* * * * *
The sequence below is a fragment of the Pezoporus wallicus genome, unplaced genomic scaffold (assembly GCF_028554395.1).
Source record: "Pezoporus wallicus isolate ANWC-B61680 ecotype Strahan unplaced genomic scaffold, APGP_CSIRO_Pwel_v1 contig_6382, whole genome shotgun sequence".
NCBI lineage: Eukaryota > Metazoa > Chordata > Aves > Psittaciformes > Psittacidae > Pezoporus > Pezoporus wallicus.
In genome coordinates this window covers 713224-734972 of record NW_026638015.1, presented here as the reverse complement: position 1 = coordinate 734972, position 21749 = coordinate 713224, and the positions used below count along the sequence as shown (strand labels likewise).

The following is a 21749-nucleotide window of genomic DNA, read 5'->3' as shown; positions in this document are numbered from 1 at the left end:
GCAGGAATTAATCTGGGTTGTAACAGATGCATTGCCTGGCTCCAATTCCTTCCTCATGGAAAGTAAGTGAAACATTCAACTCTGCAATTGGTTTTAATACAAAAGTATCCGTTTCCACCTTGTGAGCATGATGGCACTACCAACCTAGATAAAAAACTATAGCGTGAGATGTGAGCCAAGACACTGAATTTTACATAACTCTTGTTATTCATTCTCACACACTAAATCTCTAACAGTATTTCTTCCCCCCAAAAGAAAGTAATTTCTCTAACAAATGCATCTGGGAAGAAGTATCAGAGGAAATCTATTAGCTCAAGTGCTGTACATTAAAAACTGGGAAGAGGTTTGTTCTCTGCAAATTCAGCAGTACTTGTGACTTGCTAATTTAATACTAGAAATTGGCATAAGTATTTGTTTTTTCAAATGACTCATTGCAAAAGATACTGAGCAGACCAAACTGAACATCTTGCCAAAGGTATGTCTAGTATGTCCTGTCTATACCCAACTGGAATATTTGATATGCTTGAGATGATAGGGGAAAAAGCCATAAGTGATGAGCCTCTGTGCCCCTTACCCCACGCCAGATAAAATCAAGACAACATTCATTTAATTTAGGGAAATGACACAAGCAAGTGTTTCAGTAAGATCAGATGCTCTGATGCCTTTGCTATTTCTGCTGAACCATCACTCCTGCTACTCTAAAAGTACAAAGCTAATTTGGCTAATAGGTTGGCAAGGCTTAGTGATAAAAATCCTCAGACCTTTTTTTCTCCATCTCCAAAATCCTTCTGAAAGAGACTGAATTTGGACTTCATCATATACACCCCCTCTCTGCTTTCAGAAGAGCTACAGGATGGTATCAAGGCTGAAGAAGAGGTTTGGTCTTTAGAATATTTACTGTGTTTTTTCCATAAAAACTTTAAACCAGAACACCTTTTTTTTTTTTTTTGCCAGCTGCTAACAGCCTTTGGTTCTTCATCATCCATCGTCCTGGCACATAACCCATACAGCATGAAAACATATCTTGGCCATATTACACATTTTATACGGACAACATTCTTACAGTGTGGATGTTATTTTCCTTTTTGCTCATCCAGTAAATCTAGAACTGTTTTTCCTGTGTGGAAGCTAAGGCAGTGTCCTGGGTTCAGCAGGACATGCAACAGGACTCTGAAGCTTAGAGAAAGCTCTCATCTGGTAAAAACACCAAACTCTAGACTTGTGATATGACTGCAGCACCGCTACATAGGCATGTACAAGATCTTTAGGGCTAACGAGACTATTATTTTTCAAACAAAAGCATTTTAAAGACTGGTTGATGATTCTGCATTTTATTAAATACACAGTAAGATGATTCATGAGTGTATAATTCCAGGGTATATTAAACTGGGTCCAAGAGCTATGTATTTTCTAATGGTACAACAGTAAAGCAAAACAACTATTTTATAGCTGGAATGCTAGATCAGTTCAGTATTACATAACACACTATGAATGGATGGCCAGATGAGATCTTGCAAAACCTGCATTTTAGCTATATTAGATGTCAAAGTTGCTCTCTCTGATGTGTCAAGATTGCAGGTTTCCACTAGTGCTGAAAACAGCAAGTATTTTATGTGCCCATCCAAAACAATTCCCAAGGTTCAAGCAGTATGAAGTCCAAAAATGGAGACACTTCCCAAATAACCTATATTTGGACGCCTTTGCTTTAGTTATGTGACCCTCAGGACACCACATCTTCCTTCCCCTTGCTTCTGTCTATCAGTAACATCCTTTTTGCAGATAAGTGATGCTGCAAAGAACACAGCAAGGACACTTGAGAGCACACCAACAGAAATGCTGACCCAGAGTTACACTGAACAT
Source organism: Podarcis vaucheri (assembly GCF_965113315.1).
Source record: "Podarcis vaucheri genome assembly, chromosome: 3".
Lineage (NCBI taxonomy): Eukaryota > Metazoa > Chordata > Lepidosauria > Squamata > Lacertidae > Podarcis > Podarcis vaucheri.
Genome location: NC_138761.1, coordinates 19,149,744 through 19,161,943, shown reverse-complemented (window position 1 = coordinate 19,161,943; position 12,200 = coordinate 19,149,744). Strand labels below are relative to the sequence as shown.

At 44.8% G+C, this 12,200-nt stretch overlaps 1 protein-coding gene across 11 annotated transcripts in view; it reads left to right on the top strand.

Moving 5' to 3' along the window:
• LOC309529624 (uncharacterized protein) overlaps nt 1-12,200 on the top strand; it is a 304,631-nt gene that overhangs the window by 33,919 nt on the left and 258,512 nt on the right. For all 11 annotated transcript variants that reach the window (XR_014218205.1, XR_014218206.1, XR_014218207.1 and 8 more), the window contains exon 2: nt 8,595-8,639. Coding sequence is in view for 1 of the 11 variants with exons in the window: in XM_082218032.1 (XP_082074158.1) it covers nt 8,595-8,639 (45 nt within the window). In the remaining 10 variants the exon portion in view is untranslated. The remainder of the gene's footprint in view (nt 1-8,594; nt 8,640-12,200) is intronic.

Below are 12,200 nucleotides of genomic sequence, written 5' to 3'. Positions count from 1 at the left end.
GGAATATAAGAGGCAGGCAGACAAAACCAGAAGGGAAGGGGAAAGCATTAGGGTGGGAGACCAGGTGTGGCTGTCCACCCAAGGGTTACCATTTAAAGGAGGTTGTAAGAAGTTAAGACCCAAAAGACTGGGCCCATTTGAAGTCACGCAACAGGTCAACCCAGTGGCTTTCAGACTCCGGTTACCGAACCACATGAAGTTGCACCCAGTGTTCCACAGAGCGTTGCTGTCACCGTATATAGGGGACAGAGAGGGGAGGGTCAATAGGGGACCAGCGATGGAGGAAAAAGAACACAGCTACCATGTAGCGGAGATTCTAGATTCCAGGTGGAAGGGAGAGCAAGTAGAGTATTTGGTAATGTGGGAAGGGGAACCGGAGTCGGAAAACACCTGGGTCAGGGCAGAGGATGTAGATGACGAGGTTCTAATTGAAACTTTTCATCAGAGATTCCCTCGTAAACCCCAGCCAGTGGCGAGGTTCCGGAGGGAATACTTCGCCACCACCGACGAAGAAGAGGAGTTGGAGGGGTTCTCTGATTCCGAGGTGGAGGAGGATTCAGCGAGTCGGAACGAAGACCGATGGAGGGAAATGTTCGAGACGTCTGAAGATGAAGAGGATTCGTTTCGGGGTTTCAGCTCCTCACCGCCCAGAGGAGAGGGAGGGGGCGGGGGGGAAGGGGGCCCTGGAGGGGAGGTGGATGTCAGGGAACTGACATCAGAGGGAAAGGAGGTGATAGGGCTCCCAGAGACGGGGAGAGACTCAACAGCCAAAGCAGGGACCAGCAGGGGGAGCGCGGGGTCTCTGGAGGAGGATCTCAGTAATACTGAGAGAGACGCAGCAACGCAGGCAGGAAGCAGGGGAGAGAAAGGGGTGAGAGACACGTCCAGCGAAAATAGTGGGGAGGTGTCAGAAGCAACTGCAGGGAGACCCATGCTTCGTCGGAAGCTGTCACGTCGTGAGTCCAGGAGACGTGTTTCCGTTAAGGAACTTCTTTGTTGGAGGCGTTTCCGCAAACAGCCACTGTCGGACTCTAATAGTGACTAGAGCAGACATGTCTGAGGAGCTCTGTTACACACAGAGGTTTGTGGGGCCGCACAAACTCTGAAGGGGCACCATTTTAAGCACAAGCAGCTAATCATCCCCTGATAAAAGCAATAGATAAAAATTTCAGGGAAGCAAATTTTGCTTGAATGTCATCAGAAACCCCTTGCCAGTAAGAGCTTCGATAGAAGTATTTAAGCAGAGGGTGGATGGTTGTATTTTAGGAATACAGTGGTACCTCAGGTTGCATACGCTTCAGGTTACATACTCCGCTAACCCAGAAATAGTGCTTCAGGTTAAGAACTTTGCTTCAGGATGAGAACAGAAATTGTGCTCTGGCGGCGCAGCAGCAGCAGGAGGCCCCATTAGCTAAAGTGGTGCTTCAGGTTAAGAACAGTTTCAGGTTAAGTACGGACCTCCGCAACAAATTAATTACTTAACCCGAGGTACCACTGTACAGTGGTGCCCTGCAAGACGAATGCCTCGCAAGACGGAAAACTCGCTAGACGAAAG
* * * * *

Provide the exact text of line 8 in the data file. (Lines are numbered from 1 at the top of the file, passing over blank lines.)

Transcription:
Source record: "Podarcis vaucheri genome assembly, chromosome: 3".